A loan-to-value ratio is a finance term that calculates the ratio between your mortgage and the home’s appraised value. The higher the ratio, the higher the risk is on the loan. A high ratio is when the value of the assets on the loan is equal to or less than the loan itself.
As a result, a lower loan-to-value ratio is more attractive because these borrowers have more equity in their homes. If the borrower defaults, the lender will have an easier time selling the house in foreclosure to cover the remaining loan balance and still get their profit.
This rate is used for approving loans, assessing mortgage insurance requirements, refinancing and can even influence your interest rate.
Your LTV ratio is calculated by dividing the loan amount by the appraised value of the property. For example, let’s say you buy a home with an appraised value of $100,000. You put down a $20,000 down payment. As a result, you will need to borrow $100,000 minus $20,000, or $80,000. Your LTV ratio is 80% ($80,000 / $100,000).
Lenders have a threshold for what is an acceptable LTV ratio. This amount varies depending on the type of loan. For example, the maximum LTV ratio for a conventional mortgage is usually 97% whereas the maximum for an FHA loan is 96.5%.
On the other hand, USDA and VA loans allow homebuyers to purchase a home with 0% down. As a result, these borrowers have an LTV ratio of 100%.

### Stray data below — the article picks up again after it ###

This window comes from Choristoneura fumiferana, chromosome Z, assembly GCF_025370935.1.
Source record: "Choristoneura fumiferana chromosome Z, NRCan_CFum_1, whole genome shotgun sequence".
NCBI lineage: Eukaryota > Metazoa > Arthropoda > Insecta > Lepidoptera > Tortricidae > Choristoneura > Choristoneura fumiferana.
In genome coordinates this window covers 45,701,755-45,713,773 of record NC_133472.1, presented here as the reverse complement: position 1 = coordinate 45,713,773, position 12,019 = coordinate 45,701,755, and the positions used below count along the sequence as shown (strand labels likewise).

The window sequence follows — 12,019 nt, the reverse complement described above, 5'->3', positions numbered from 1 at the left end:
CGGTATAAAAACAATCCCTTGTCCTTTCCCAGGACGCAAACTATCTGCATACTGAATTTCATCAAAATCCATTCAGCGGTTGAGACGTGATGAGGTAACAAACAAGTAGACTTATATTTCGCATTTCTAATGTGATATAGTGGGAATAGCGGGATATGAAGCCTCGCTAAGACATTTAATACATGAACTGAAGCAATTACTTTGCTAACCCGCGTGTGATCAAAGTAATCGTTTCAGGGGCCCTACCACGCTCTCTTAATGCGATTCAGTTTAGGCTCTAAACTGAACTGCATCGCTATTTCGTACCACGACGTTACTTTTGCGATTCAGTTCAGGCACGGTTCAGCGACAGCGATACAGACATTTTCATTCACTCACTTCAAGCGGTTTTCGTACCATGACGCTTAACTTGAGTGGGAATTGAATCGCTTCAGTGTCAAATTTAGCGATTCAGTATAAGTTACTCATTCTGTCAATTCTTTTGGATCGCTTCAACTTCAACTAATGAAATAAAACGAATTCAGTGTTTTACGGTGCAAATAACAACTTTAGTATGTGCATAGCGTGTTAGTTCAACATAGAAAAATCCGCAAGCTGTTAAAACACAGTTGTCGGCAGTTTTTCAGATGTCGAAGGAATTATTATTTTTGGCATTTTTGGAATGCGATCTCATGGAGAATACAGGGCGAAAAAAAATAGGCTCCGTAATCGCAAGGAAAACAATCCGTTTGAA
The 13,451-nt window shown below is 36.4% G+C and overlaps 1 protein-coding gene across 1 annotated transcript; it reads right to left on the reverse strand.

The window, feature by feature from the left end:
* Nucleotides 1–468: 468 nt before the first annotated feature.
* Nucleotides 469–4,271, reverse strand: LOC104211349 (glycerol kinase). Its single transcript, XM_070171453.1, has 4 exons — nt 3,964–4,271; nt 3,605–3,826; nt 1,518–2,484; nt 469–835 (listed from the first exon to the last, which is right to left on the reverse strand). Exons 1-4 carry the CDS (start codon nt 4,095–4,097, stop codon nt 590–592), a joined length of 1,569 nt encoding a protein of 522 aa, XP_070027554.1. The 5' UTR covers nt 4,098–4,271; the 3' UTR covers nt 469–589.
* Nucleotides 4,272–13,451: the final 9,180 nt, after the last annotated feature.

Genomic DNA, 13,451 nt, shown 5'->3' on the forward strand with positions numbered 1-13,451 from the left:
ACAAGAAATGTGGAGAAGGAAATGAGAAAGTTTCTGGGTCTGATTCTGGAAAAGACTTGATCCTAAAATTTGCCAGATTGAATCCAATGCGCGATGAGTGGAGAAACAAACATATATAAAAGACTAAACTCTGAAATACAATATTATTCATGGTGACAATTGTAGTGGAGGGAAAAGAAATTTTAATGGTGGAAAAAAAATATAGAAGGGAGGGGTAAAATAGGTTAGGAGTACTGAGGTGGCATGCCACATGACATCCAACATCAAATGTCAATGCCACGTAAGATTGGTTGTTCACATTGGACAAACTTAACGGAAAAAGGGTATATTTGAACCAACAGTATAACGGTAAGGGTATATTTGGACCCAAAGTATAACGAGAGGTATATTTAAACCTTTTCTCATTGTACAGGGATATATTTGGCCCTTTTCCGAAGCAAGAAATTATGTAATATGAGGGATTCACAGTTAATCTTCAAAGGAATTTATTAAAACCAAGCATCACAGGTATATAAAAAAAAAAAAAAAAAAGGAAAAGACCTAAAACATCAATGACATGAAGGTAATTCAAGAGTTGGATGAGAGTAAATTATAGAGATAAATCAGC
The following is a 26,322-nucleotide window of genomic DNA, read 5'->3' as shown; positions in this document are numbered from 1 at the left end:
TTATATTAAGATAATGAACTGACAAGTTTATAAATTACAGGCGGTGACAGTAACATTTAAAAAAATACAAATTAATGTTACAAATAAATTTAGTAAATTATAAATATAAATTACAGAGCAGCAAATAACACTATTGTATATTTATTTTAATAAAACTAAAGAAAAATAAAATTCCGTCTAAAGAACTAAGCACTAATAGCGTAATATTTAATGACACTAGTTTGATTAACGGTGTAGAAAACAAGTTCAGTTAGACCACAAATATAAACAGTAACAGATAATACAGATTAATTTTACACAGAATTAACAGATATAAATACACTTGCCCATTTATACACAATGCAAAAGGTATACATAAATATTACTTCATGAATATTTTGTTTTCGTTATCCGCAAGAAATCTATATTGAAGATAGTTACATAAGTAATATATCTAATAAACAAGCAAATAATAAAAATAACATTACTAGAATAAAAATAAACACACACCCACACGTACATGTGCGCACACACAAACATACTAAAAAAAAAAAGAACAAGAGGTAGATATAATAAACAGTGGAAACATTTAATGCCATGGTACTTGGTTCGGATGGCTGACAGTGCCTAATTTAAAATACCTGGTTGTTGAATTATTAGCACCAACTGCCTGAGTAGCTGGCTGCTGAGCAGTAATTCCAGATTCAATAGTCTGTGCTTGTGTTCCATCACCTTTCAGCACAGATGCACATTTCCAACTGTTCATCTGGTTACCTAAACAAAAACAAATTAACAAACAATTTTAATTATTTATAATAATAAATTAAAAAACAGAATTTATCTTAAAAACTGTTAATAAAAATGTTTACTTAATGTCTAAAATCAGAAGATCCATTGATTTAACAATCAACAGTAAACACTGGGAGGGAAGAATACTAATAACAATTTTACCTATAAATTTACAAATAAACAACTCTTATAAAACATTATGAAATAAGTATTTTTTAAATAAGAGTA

Lenders will evaluate your LTV during the loan approval process. Borrowers with lower LTV ratios usually qualify for lower mortgage interest rates.
If your LTV is higher than 80%, lenders will likely require you to purchase private mortgage insurance or PMI. PMI will typically stay on your mortgage payment until the LTV ratio is 80% or lower. To avoid this extra expense, you will need to have a minimum 20% downpayment.
Having an LTV ratio of over 100% is possible. Borrowers who are “upside-down” or “underwater” on their mortgage. In other words, the value of their home is less than their loan amount and results in negative equity. This happens when the house loses value after you buy it.
Let’s say that you purchased a $300,000 home. However, because of the market, your home is now worth $250,000. Unfortunately, you still owe $300,000. Your LTV ratio is $300,000 divided by $250,000, or 120%. If you decided to sell your house for $250,000, you would need to pay the $50,000 difference.
For borrowers in this situation with extremely high LTV ratios, there are refinance programs available, such as the Home Affordable Refinance Program or HARP.